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"Don't Go There, Dad!": Diary of a Sex Talk

By Andrew Knowles.

The author of this article was asked to contribute to a series of study days on ‘Human Sexuality and Same Sex Relationships’. His diary takes up the story.

October 2001

It’s always nice to hear from Roger Matthews, our Bishop’s Adviser for Mission and Ministry. He’s a cheerful, youngish (to me), bearded man with a twinkle in his eye and a persuasive manner. When he asks me to contribute ‘the biblical material’ for a series of study days around the diocese, I readily accept. He seems particularly grateful. The ‘study days’ are a follow-up to A Statement by the House of Bishops: Issues in Human Sexuality. Although it was published in December 1991, it has taken us a while to get round to discussing it.

November 2001

I confide in my son Matt. At the age of 23, he’s on a year’s scholarship to Union Seminary New York, so we communicate by e-mail and phone. “I’ve been asked to contribute to some study days on homosexuality,” I say proudly. He responds tersely, “Dad, don’t go there!” I gather it’s a hot issue. At Union, 40% of the students in the year ahead of Matt are gay and the debate on the status of practising gays in ministry is fierce and frequently engaged. He’s concerned that I’ll ‘get labelled’. I assure him I won’t.

Memories and considerations:

I recall the experience of Cranmer Hall in Durham when the liturgy tutor, Michael Vasey, published Strangers and Friends, subtitled A new exploration of homosexuality and the Bible. He argued out of the pain of his own life for the biblical texts to be understood in the context of the culture of their time. It was an extraordinarily divisive issue in the college. My friend Robert Song was the ethics tutor at Cranmer and Michael Vasey the best man at Robert’s wedding. When I blithely asked Robert to summarise the arguments, he said earnestly: “Andy, it has seared the soul of the college!”

When John Gladwin became Bishop of Guildford, his enthronement service was disrupted by ‘Outrage’ at the very moment he was being seated on his cathedra. Unphased, he departed from the text of his sermon to say to the demonstrators, “I hear you!” He later preached at the controversial service for Gay and Lesbian Christians in Southwark Cathedral where he was as challenging as he was compassionate.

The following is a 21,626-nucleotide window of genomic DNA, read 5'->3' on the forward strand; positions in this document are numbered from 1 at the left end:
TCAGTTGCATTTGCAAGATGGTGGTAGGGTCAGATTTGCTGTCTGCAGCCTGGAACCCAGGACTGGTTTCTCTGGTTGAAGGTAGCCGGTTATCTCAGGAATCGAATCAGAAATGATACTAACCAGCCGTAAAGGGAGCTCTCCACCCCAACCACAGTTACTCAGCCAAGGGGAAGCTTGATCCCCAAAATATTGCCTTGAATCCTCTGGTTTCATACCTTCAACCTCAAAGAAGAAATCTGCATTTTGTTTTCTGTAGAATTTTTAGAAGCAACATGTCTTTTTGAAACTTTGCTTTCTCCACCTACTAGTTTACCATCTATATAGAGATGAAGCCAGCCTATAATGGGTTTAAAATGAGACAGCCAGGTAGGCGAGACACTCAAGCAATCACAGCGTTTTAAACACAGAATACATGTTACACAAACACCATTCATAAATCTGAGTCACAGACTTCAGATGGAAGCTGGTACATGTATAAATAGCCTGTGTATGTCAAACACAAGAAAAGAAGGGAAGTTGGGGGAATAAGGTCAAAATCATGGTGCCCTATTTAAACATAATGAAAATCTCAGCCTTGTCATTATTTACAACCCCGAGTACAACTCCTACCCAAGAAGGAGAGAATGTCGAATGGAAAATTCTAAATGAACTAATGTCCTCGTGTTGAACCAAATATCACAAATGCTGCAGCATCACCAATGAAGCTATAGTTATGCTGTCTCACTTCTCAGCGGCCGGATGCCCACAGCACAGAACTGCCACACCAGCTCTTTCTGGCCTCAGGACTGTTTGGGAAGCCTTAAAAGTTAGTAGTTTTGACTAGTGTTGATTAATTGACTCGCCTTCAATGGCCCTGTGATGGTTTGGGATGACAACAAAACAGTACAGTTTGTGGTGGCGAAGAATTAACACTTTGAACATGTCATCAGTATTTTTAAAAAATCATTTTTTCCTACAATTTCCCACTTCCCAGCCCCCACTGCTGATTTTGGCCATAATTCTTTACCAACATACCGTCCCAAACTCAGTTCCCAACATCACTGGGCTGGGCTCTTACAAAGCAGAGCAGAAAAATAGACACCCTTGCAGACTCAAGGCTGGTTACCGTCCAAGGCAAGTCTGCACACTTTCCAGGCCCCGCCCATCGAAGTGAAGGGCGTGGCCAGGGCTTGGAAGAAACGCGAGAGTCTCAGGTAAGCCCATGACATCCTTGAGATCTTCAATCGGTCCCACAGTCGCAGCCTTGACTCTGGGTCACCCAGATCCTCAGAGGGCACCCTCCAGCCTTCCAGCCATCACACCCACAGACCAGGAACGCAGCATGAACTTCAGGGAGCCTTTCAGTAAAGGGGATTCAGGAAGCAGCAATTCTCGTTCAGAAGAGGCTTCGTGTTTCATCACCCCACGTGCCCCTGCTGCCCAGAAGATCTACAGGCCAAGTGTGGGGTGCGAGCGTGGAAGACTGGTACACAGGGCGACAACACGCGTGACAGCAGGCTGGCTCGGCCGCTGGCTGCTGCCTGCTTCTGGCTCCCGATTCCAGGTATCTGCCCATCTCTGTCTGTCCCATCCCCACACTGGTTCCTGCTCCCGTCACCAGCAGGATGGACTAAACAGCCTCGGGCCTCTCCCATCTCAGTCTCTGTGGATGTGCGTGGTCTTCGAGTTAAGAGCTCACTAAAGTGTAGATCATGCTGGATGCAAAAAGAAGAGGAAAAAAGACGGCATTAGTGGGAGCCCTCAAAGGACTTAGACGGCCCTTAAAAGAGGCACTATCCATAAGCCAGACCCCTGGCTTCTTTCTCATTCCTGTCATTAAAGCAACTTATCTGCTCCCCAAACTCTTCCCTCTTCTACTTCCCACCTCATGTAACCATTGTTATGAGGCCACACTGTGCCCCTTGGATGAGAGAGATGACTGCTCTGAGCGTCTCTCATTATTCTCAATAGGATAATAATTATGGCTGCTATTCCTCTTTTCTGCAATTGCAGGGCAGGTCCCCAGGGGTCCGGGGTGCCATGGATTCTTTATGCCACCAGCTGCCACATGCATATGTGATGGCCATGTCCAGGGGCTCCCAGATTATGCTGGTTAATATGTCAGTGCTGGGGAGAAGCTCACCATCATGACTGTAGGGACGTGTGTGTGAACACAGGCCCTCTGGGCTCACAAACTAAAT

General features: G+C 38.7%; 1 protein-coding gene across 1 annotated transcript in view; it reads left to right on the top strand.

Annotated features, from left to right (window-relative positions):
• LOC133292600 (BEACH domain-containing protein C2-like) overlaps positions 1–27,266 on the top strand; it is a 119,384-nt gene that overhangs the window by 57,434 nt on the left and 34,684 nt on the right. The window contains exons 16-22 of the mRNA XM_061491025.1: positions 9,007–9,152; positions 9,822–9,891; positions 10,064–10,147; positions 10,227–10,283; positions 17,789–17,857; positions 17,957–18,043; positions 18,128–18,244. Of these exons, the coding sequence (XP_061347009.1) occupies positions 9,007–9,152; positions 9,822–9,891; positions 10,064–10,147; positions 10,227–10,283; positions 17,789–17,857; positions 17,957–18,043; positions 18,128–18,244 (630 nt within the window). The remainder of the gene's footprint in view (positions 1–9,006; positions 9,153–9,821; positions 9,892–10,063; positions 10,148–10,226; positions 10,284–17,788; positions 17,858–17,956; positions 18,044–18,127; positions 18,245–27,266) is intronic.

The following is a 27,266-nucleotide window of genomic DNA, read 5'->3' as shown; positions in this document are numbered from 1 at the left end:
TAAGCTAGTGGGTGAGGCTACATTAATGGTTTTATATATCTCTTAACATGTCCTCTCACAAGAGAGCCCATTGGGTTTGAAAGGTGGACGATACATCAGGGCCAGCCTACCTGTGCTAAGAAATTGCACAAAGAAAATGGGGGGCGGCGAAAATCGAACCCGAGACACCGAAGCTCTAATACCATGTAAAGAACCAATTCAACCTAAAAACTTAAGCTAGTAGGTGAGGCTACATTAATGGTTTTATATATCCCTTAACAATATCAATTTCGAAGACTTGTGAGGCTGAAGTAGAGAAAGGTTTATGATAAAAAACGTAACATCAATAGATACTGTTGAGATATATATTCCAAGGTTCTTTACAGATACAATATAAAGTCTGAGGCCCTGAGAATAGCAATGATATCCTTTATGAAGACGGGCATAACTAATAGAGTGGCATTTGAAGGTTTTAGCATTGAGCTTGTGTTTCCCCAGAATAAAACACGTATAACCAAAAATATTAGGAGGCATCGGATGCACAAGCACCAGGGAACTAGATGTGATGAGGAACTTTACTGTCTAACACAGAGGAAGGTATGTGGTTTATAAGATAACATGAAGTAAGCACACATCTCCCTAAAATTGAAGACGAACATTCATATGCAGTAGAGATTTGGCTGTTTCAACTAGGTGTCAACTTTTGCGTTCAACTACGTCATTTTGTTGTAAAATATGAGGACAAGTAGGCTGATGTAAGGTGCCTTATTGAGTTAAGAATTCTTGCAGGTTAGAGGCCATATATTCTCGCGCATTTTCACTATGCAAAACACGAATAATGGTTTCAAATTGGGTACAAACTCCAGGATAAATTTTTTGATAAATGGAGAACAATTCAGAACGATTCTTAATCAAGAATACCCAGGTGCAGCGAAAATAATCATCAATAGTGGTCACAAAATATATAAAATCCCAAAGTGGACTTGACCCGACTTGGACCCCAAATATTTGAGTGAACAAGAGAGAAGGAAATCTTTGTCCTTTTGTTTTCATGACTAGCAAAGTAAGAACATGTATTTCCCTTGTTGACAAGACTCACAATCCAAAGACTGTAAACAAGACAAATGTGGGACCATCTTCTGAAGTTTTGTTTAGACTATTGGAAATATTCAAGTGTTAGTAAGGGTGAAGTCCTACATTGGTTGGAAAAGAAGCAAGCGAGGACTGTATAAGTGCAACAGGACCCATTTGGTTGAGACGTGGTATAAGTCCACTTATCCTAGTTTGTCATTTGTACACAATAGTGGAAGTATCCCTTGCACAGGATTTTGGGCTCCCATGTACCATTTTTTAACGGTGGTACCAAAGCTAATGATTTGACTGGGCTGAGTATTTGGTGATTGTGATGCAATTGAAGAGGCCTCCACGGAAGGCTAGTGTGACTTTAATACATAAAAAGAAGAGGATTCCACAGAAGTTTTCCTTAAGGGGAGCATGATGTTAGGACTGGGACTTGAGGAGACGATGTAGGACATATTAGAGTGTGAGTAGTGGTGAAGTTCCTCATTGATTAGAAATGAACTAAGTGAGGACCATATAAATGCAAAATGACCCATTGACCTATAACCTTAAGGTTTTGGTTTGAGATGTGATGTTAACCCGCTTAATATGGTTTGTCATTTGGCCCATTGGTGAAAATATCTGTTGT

December 2001

Matt is home and comes with me to speak at a deanery synod meeting. The topic is ‘Human Sexuality’ and we decide to give some of the material a dry run. Matt not only contributes to the discussion (lowering the average age of the participants by some decades), but gives me a seminar on the journey home. “You play it very safe, Dad. But at college I find I can’t say to gays, ‘The way you’re behaving doesn’t compute with me’, because I haven’t yet conveyed to them just how much I like and respect them as individuals.”

Christmas Day

Two of our dearest friends come to lunch: a gay couple who have been together for thirteen years. They feel it acutely when just one of them is invited somewhere alone - especially if it’s a well-meaning bishop trying to get a few singles together for a social. With my study days in mind, it occurs to me to ask them ‘what they do’, but my daughter (Hannah, youth worker, age 26) quickly puts me right. “Dad, you’ll do nothing of the sort. They don’t ask you what you do!”